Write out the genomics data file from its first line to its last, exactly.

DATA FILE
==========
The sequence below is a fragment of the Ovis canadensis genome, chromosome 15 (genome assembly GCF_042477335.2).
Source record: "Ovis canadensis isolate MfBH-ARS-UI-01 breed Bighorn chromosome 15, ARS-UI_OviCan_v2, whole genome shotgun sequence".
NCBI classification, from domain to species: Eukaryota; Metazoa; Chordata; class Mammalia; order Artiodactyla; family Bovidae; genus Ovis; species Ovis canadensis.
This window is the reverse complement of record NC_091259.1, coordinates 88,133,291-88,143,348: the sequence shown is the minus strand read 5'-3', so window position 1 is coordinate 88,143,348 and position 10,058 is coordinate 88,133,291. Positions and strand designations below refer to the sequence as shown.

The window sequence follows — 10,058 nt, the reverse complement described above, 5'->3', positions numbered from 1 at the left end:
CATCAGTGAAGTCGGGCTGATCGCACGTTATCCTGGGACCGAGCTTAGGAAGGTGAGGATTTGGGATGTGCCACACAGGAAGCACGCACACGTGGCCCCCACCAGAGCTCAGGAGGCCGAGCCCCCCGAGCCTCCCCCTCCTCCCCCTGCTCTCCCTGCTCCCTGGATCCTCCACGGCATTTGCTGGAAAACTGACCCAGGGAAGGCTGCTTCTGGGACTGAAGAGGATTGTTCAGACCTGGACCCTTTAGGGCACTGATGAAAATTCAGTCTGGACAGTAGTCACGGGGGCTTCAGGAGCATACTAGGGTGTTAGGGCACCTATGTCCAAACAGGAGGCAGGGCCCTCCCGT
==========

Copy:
The sequence below is a fragment of the Ovis canadensis genome, chromosome 15 (genome assembly GCF_042477335.2).
Source record: "Ovis canadensis isolate MfBH-ARS-UI-01 breed Bighorn chromosome 15, ARS-UI_OviCan_v2, whole genome shotgun sequence".
NCBI classification, from domain to species: Eukaryota; Metazoa; Chordata; class Mammalia; order Artiodactyla; family Bovidae; genus Ovis; species Ovis canadensis.
This window is the reverse complement of record NC_091259.1, coordinates 88,133,291-88,143,348: the sequence shown is the minus strand read 5'-3', so window position 1 is coordinate 88,143,348 and position 10,058 is coordinate 88,133,291. Positions and strand designations below refer to the sequence as shown.

The window sequence follows — 10,058 nt, the reverse complement described above, 5'->3', positions numbered from 1 at the left end:
CATCAGTGAAGTCGGGCTGATCGCACGTTATCCTGGGACCGAGCTTAGGAAGGTGAGGATTTGGGATGTGCCACACAGGAAGCACGCACACGTGGCCCCCACCAGAGCTCAGGAGGCCGAGCCCCCCGAGCCTCCCCCTCCTCCCCCTGCTCTCCCTGCTCCCTGGATCCTCCACGGCATTTGCTGGAAAACTGACCCAGGGAAGGCTGCTTCTGGGACTGAAGAGGATTGTTCAGACCTGGACCCTTTAGGGCACTGATGAAAATTCAGTCTGGACAGTAGTCACGGGGGCTTCAGGAGCATACTAGGGTGTTAGGGCACCTATGTCCAAACAGGAGGCAGGGCCCTCCCGT